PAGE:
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Venice Carnival: What to expect if you’re attending in 2024

Giampietro Vianello
Giampietro Vianello - [email protected]
Venice Carnival: What to expect if you’re attending in 2024
Masked revellers wearing traditional carnival costumes in Venice in February 2023. Photo by MIGUEL MEDINA / AFP

With Venice’s world-famous Carnival set to begin at the end of January, what events can you look forward to this year and what are the key dates?

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Venice is a magical city at any time of year but its beauty is possibly even more spellbinding during the local Carnival celebrations, whose magnitude and prestige attract tens of thousands of visitors from all over the world every year. 

But as the floating city prepares to put on a varied programme of water parades, fine-dining experiences and street-art performances, all spread over some 18 days of carnevale fun, what are the dates of this year’s edition and which events can you particularly look forward to?

What are the dates?

The Venice Carnival – a tradition believed to date back to the late 14th century – is a festa mobile (‘movable festival’), meaning that the start and end dates change every year based on the liturgical calendar. 

This year’s celebrations will officially start on Saturday, January 27th with the launch of the Venice Carnival Street Show, consisting of multiple music, dancing, and theatre performances simultaneously held at various locations around the city.

Venice Carnival

Balloons fly from the "rat boat" during the traditional Grand Canal water parade opening the Venice Carnival in February 2023. Photo by Marco BERTORELLO / AFP

This will kick off nearly three weeks of events, unfolding both in the centro storico (city centre) and on the smaller islands of the lagoon.

READ ALSO: Five essential tips to escape the tourist crowds in Venice

As always though, celebrations will peak in the six days between giovedì grasso (‘Fat Thursday’, falling on February 8th) and martedì grasso (Shrove Tuesday, falling on February 13th).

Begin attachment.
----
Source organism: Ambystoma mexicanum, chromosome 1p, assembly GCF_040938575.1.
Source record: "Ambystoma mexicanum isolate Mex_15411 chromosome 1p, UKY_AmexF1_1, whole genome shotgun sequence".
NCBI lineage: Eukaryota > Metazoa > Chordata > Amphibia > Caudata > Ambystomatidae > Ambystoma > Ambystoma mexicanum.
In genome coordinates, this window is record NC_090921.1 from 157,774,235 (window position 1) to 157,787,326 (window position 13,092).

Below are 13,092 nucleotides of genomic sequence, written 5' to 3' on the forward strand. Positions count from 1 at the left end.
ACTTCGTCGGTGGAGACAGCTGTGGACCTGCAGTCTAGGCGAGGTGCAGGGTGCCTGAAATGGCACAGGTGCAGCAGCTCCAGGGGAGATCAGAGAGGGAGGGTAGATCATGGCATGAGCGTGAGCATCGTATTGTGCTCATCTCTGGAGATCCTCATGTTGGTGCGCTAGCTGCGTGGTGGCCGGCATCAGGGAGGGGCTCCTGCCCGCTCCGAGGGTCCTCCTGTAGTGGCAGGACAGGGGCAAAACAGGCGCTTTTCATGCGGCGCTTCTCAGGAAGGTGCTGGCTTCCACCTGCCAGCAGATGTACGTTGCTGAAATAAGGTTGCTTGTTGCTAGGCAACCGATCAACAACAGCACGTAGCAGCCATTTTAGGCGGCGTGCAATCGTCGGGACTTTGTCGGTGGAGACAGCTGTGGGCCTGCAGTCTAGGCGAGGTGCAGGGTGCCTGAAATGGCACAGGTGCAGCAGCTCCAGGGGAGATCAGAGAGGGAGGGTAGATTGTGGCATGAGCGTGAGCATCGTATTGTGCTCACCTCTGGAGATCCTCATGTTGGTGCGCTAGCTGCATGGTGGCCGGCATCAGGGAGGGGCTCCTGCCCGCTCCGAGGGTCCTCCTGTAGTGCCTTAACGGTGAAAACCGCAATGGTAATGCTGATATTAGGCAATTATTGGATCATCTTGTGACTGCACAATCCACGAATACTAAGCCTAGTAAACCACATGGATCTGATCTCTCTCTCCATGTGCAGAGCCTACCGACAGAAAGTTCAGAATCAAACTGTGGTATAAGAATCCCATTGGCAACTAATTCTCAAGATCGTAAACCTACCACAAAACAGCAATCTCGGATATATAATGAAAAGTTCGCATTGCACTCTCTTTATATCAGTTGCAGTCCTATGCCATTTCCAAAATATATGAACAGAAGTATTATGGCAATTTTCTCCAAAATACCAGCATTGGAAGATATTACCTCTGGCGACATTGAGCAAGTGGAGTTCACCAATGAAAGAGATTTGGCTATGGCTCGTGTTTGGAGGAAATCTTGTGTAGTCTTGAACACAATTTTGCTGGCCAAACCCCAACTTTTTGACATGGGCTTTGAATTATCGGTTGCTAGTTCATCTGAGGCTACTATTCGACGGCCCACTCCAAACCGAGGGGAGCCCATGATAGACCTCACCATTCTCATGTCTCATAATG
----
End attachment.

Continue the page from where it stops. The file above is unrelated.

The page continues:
The most popular and widely anticipated events of the Venice Carnival are scheduled to take place during those days. However, that will also be the time when the city’s calli and squares will be most crowded. 

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Main events

Celebrations will start with the above-mentioned street show on Saturday, January 27th and continue on the following day with a water parade that’ll see traditional Venetian vessels, including the beloved Pantegana (a boat shaped like a giant sewer rat), glide down the city’s Grand Canal.

The Festa delle Marie – a historic beauty pageant during which 12 young local women are dressed up in Renaissance costumes, paraded throughout the city, and then subjected to a vote as to which of them makes the best Maria – will take place on Saturday, February 3rd. 

The winner of the contest will then be announced in the La Fenice opera house on shrove Tuesday, the final day of the festival. 

Terra Incognita (literally, ‘Unknown Land’), a music and dancing show performed on floating stages set within the Arsenal (the former seat of the Venetian navy), will begin on Friday, February 2nd, with performances running on a nearly daily basis until the end of the festival.

The show will reportedly be centred around the adventures of Marco Polo, a Venetian merchant who, aged only 17, set out on a 24-year journey through Asia, chronicling his travels in what would later become the Book of the Marvels of the World.

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Terra Incognita will run alongside At the Court of the Great Khan, a fine-dining experience where guests will be required to wear period costumes in line with the party’s theme: Marco Polo’s encounter with Mongolian Emperor Kublai Khan.

Venice, Carnival

A masked reveller poses in Venice's St Mark's Square in February 2022. Photo by ANDREA PATTARO / AFP

The party will be held at Ca’ Vendramin Calergi – a magnificent 15th-century palace overlooking the Grand Canal – and will be available to the public on eight different dates. 

READ ALSO: Nine ways to get into trouble while visiting Venice

Besides the major events outlined above, street art performances, workshops, exhibitions and seminars will take place at various venues across the city for the entire duration of the festival. Some of these require booking in advance, which you can do on the Venice Carnival official website

On a rather sombre note, the Volo dell’Angelo (‘Flight of the Angel’), the traditional ceremony in which a costumed woman ‘flies’ down a cable from the bell tower in Saint Mark’s Square to the centre of the piazza, has been scrapped for the second time in a row due to ongoing repair work

How busy will it be?

There currently are no official estimates of how many people are expected to visit Venice during this year’s Carnival.

That said, the city generally sees around one million visitors over the course of the festival, recording peaks of 150,000 tourists a day in the final stages of the event.

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The busiest time in the city is usually the six-day period between giovedì grasso (February 8th) and martedì grasso (February 13th), particularly the weekend (February 10th and 11th). 

READ ALSO: How will Venice’s ‘tourist tax’ work?

Given the large influx of visitors, every year local transport operator ACTV puts on more services for the entire duration of Carnival to avoid overcrowding on buses and water buses. 

Carnival timetables are expected to be released in the coming days. 

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